Pillars of Eternity II: Deadfire is the enormous sequel to one of the most popular RPGs in the last decade. Taking the Infinity Engine-style role-playing experience to new heights, the original Pillars of Eternity took a lot of very interesting (and welcome) liberties with the genre Planescape: Torment and Baldur's Gate made famous. Deadfire takes Pillars further in an even more dynamic direction than the first game in the series, and is absolutely worth jumping into even if you haven't played the original. But if you played the first rigorously, you may be curious about some of the most significant changes in the sequel. Here's what you need to know.
Maybe the biggest difference between the games is the world in which you'll spend the most time in. Where the original world of Pillars of Eternity focused around the large landmass that was shared by neighboring regions like Dyrwood and Twin Elms, Pillars 2 is characterized by the groups of island chains call the Deadfire Archipelago. And it's not just that location is different, but the overall feel is too. Where Pillars of Eternity felt like an interesting twist on your standard sword and sorcery fantasy, Deadfire is very much a game rooted in piracy. It feels way more like a Pirates of the Caribbean movie, with all of its gunpowder and general high seas skulduggery, but through the lens of your Tolkienese high fantasy. It's better for it, frankly.
No longer do you or your party members have to be stuck with a single class, meaning a single tree with just a limited set of tools and roles to play. Now, you can chose new multi-classes, that are a mixture of a pair of classes who's trees can work in tandem to create whole new styles of team fighting. If a Fighter sounds too plain jane, and a Rogue sounds too specialized, mix them together and create a Swashbuckler, who has the front line combat acumen of a Fighter with the tricks and maneuvers of a Rogue. Careful though — these new classes offer more options for veteran players but can be tough to wrangle for new players.
There have been several changes to combat, big and small. Firstly, the party size has been reduced to five from six, with an extra space reserved for hunter pets and guest characters. Hersey to some old school Baldur's Gate stalwarts, but this makes combat far easier to process. Battles are slower paced, which can take some getting used to. What's happening moment to moment is much clearer, thanks to extra efforts to highlight all of the tabletop RPG-style mechanics happening at once. There's also just some quality of life improvements, like how status effects are displayed (and that there are way less of them to get bogged down by). There are also far less enemy encounters on hostile maps than the original game. There are also many more ways to talk yourself out of fights in Deadfire.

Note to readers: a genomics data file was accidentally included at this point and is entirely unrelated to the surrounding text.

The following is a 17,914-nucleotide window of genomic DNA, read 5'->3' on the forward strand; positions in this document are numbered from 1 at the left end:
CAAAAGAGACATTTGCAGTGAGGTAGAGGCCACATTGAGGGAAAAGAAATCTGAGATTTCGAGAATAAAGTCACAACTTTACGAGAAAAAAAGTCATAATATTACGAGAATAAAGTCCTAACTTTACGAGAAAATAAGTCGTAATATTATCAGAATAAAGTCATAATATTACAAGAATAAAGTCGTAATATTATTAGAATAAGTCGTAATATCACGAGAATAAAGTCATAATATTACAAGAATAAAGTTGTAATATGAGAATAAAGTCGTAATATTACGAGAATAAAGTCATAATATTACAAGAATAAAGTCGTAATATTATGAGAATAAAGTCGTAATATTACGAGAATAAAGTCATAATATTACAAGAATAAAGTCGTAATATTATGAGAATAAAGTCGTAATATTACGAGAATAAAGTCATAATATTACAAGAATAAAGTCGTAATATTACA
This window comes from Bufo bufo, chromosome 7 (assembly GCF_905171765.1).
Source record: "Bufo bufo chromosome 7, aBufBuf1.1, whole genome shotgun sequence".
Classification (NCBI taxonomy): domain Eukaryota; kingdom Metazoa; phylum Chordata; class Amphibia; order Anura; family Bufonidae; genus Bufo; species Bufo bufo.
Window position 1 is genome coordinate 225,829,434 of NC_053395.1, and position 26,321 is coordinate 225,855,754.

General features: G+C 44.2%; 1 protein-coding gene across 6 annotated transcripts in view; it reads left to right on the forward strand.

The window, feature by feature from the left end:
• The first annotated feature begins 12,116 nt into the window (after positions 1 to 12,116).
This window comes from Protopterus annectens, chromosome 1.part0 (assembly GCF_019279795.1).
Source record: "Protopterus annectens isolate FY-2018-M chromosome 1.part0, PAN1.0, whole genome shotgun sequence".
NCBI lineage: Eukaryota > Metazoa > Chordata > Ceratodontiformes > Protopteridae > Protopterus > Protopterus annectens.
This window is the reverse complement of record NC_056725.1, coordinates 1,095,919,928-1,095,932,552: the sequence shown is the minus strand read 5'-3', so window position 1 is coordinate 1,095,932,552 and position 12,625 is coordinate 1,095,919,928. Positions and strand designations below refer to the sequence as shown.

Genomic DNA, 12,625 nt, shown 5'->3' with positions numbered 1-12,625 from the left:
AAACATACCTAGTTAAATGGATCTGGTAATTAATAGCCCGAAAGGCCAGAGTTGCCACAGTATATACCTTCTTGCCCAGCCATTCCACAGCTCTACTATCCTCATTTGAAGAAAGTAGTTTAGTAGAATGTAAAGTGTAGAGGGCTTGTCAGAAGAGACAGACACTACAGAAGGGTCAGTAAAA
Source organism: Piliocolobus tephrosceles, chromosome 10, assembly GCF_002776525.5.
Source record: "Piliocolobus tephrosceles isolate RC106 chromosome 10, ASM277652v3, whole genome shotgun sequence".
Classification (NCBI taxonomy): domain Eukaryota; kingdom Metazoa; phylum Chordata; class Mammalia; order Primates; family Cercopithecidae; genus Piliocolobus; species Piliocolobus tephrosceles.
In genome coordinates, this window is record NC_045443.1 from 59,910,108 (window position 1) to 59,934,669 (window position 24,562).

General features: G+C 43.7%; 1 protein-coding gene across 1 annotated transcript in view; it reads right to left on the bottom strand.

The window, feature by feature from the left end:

Ever member of your team in Deadfire has their own wants, needs, and ambitions aside from helping you get answers. Individual party members react uniquely both to things you do, but also things other members of the party do around them, the time of day, the kinds of places you're in, etc. There are lots of tags that certain behaviors get (Dutiful, Piety, Irresponsible, etc.) that all coalesce to determine how individuals feel about what's going on in the world around them.
You'll get more chances to flex your party member's individual skills in Deadfire. Encounters that involve skill checks like Religion or Intimidate can be made by individual members of the party instead of just your character, meaning you can get get party members better suited for certain tasks to down them for you. It also makes specializing different members for different tasks that much more important;
Many characters from the original game will cross over into the sequel, so if you had some favorites like Eder, expect to see them again. More importantly, if he died in the last game, he stays dead here.
Replacing the castle management system is a ship management one. You'll be tasked with hiring crew to fill important roles, keeping them happy, and keeping them fed. There's also the matter of the ship itself, which you can upgrade as a whole by buying new ships, as well as keeping things like sails, hulls, and weaponry in tip top shape.
Which you'll have to do, because the seas are full of people looking to crack open your boat and steal all the goodies inside. Ship combat is nothing like normal combat, played mostly in a revolving set of encounter screens that determine how close you are, which side is facing the enemy, and how much shooting you're doing. The option to ram the enemy and board the ship is of course always there.
There are many more nuanced adjustments that are different in Deadfire than in the original, but those are a bit easier to ease into. If you need help on your journey into the archipelago, come to the Official Pillars of Eternity II: Deadfire Wiki!
Jarrett shares his love of video games and geek culture through feature articles on Gamepedia. He prides himself on his deep attraction to Japanese beat-em ups and his god-like Bushido Blade talents.